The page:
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Gene Expression Programming: Mathematical Modeling by an Artificial Intelligence

Direct manipulation of numerical constants

To solve the sequence induction problem using the facility to manipulate random constants, the set of functions F = {+, -, *} and the set of terminals T = {a, ?}. Furthermore, a set of integer random constants represented by the numerals 0-9 was used, that is, R = {0, 1, 2, 3, 4, 5, 6, 7, 8, 9}. The ephemeral random constant “?” ranged over the integers 0, 1, 2, and 3. The parameters used per run are shown in the first column of Table 4.7.

The perfect solution shown below was discovered on generation 99 of run 0 (the sub-ETs are linked by addition):

 Gene 0: ***a+*aaaa?a?4044044         A0 = {0, 1, 3, 0, 2, 0, 1, 1, 0, 1}     Gene 1: **+*a?a?aa???3858227         A1 = {3, 2, 2, 1, 3, 1, 1, 0, 3, 2}     Gene 2: /?a-?-a????aa5011303         A2 = {3, 2, 0, 0, 1, 0, 2, 1, 3, 1}     Gene 3: -?-*-aa??a?aa5485938         A3 = {3, 0, 1, 2, 0, 3, 3, 1, 3, 3}     Gene 4: a**/*aaa?aaaa2416267 A4 = {0, 2, 0, 2, 2, 2, 1, 0, 3, 3} (4.11)

As its expression shows, this program matches exactly the target sequence (4.9).

As shown in Table 4.7, the probability of success for this problem is 24%, considerably lower than the 98% obtained using the second approach. Surprisingly, the inclusion of numerical constants in the evolutionary toolkit results in worse performance. Thus, evolutionary algorithms find the numerical constants more easily if no assumptions whatsoever are a priori made. It is worth pointing out that only the prior knowledge of the solution enabled us, in this case, to choose correctly the type and the range of the random constants.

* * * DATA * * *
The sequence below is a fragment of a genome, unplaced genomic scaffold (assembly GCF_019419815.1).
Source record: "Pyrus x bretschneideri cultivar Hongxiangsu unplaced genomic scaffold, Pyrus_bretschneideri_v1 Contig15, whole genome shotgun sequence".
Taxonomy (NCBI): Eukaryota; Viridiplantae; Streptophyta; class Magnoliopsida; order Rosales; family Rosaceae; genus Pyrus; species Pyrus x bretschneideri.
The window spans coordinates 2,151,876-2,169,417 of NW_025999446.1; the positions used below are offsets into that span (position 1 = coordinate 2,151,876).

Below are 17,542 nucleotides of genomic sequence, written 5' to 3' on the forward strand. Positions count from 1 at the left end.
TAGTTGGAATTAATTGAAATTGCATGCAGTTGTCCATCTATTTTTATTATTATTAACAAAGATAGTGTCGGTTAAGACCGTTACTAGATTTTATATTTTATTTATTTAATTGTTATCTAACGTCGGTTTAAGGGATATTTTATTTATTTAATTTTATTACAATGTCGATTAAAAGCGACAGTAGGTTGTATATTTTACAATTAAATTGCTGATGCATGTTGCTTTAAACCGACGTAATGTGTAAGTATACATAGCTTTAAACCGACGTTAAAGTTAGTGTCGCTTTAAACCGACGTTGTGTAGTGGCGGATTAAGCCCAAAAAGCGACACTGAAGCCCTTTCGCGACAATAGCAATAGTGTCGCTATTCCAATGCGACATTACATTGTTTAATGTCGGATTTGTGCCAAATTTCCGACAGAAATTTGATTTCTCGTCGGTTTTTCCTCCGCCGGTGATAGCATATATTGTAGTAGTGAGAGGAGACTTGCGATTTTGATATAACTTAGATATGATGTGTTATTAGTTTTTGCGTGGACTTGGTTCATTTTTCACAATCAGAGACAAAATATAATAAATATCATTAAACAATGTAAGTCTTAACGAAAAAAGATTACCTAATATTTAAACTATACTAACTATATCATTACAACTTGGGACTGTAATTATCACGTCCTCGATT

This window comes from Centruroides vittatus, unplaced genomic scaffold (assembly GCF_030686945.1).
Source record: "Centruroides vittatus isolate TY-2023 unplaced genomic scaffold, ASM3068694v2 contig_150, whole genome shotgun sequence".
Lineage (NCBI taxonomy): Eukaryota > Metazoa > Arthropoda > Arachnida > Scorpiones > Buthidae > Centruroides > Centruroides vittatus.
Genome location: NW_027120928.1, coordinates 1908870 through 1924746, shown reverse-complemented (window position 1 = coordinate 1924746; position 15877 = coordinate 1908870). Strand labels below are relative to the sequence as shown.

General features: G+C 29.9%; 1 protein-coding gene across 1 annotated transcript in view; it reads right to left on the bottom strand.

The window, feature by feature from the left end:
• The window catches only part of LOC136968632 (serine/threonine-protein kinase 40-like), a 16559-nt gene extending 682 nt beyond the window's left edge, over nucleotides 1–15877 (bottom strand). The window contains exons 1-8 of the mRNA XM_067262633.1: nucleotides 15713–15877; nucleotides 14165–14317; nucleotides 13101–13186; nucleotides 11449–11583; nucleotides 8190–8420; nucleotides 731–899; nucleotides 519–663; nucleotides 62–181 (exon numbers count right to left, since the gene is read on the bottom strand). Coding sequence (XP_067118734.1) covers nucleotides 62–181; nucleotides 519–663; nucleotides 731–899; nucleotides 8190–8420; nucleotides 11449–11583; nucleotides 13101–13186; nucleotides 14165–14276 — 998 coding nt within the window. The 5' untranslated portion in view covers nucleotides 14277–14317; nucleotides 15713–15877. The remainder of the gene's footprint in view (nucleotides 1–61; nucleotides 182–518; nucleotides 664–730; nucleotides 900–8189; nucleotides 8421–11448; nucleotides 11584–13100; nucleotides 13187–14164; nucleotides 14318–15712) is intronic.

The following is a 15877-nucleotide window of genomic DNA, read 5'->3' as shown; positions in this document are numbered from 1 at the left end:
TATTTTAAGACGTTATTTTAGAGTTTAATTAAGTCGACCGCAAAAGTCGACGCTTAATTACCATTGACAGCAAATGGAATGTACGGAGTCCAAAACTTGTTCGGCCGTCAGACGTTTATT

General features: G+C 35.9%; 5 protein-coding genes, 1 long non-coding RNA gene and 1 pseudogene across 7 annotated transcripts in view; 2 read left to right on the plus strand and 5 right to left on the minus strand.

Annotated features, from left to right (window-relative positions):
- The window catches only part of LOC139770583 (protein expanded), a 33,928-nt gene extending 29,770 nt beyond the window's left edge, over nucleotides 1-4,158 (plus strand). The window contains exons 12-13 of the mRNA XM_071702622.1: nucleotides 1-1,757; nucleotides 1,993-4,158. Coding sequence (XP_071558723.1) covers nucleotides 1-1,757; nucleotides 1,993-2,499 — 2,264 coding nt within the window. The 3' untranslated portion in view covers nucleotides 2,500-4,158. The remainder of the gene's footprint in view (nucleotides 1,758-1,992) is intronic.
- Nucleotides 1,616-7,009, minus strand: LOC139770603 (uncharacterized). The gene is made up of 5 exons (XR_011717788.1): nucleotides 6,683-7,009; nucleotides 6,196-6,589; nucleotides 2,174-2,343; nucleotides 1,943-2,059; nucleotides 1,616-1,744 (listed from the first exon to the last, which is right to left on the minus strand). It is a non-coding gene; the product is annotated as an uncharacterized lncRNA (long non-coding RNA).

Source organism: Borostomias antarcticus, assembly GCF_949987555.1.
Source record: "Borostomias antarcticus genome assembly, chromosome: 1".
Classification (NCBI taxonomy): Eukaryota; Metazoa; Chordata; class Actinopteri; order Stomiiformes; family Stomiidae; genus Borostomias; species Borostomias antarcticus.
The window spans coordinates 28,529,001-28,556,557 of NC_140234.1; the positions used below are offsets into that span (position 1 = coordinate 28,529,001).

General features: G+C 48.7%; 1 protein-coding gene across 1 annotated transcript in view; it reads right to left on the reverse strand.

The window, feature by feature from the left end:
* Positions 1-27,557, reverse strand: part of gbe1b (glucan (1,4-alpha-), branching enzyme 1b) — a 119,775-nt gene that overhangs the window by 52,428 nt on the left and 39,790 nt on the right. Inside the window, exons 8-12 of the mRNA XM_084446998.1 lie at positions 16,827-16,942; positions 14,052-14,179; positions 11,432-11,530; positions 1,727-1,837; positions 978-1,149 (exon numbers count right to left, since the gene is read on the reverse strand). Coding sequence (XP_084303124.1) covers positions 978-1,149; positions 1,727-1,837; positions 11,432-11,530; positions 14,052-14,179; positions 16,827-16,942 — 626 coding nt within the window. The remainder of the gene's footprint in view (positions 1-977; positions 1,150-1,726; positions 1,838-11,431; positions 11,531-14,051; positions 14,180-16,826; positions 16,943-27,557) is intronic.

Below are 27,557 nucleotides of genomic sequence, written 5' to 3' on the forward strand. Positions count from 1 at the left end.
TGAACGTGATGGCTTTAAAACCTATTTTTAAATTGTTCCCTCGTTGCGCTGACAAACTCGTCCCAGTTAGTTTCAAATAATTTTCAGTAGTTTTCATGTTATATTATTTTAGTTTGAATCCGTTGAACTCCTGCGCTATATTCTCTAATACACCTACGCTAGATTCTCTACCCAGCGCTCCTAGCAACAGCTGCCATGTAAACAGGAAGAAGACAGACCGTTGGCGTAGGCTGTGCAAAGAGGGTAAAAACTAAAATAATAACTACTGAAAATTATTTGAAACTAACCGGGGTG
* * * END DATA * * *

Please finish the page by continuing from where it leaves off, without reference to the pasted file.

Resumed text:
To find the “V” shaped function by explicitly using random constants F = {+, -, *, /, L, E, K, ~, S, C} (“L” represents the natural logarithm, “E” represents ex, “K” represents the logarithm of base 10, “~” represents 10x, “S” represents the sine function, and “C” represents the cosine) and T = {a, ?}. The set of rational random constants R = {0, 1, 2, 3, 4, 5, 6, 7, 8, 9}, and “?” ranged over the interval [-1, 1]. The parameters used per run are shown in the first column of Table 4.9. In the best run of this experiment, the best solution was found in generation 3631. Its genome is shown below (the sub-ETs are linked by addition):

 Gene 0: ++?~a*a???a?a0643987         A0 = {0.03, 0.019, 0.419, 0.247, 0.367, 0.689, 0.648, 0.245, 0.252, 0.904}     Gene 1: ~S/aSE?a?aaaa5670520         A1 = {0.476, 0.477, 0.786, 0.196, 0.92, 0.344, 0.934, 0.198, 0.107, 0.575}     Gene 2: ~CCLE*aa?a??a1654524         A2 = {0.298, 0.083, 0.466, 0.404, 0.912, 0.782, 0.392, 0.223, 0.548, 0.43}     Gene 3: /LE/-*?aaaaa?4324454         A3 = {0.947, 0.357, 0.549, 0.338, 0.465, 0.435, 0.837, 0.776, 0.602, 0.593}     Gene 4: ~*aCaE???aaa?8125208 A4 = {0.189, 0.357, 0.494, 0.38, 0.465, 0.88, 0.995, 0.971, 0.966, 0.294} (4.12a)

It has a fitness of 1978.177 and an R-square of 0.999914 evaluated over the set of 20 fitness cases and an R-square of 0.999216 evaluated against a testing set of 100 random points also chosen from the interval [-1, 1]. More formally, it corresponds to the following C++ function:

 double APSCfunction(double d[ ])      {           double dblTemp = 0;           dblTemp += ((pow(10,(d*0.648))+d)+0.03);           dblTemp += pow(10,sin((d/sin(exp(0.344)))));           dblTemp += pow(10,cos(cos(log(exp((d*d))))));           dblTemp += (log(((d*d)/0.465))/exp((d-d)));           dblTemp += pow(10,(d*cos(d)));           return dblTemp; } (4.12b)

where d0 corresponds to the independent variable.